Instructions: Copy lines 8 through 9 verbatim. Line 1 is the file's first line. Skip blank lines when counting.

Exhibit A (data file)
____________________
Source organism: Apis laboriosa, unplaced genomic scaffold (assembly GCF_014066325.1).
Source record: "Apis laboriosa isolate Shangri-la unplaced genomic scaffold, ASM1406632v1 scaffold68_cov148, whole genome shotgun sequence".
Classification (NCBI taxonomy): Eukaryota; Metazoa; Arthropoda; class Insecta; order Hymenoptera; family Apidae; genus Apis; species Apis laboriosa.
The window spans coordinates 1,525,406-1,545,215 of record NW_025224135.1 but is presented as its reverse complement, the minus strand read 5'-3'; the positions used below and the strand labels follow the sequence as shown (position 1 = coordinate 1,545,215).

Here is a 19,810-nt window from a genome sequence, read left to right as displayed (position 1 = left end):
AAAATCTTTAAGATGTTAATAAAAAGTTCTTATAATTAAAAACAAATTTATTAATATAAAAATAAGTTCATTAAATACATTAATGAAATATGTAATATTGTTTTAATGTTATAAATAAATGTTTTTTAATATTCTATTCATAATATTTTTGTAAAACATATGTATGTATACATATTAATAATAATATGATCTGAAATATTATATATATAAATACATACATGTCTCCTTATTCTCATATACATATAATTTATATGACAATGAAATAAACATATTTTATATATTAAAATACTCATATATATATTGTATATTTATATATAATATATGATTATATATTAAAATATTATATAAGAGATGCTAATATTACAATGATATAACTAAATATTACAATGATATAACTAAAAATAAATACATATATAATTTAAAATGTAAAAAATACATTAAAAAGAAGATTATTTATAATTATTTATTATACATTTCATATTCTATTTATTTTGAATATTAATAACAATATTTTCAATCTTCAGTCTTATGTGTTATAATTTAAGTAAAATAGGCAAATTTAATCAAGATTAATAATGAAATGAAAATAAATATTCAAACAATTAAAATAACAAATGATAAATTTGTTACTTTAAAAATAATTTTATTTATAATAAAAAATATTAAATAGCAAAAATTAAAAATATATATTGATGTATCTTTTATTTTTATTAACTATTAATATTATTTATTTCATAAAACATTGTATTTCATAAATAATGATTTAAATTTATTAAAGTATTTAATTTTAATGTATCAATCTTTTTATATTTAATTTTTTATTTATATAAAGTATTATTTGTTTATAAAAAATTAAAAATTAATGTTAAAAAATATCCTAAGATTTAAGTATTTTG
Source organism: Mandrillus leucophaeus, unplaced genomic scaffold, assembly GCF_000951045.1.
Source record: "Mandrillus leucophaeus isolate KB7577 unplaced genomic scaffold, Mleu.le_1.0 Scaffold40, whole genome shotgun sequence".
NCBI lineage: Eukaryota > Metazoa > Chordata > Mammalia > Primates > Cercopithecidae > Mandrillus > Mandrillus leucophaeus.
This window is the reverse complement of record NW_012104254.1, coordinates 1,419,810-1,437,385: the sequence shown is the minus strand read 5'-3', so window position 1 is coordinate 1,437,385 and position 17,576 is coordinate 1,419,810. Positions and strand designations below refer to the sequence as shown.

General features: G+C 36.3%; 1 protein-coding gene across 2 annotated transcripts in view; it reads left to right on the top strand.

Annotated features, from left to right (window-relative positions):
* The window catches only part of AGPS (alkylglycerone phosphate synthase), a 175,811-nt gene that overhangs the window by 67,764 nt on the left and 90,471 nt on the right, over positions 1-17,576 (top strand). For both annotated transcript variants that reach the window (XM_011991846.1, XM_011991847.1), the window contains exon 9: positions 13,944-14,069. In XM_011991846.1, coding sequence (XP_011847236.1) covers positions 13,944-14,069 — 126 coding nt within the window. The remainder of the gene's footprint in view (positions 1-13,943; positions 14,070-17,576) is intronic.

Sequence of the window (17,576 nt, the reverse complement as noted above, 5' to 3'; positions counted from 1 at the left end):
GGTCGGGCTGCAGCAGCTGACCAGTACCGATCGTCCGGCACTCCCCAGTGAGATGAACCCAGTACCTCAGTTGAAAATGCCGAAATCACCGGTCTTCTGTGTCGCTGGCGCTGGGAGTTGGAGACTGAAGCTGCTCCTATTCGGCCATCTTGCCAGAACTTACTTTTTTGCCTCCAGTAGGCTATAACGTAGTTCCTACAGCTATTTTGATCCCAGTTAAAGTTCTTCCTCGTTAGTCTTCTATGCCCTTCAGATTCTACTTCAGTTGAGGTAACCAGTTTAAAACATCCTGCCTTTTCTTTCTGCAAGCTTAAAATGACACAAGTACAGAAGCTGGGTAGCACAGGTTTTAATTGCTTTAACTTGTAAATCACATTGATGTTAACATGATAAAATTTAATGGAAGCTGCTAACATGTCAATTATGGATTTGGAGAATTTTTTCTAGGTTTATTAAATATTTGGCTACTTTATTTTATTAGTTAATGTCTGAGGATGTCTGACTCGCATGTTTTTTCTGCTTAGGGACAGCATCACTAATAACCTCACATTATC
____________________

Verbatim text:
Source record: "Mandrillus leucophaeus isolate KB7577 unplaced genomic scaffold, Mleu.le_1.0 Scaffold40, whole genome shotgun sequence".
NCBI lineage: Eukaryota > Metazoa > Chordata > Mammalia > Primates > Cercopithecidae > Mandrillus > Mandrillus leucophaeus.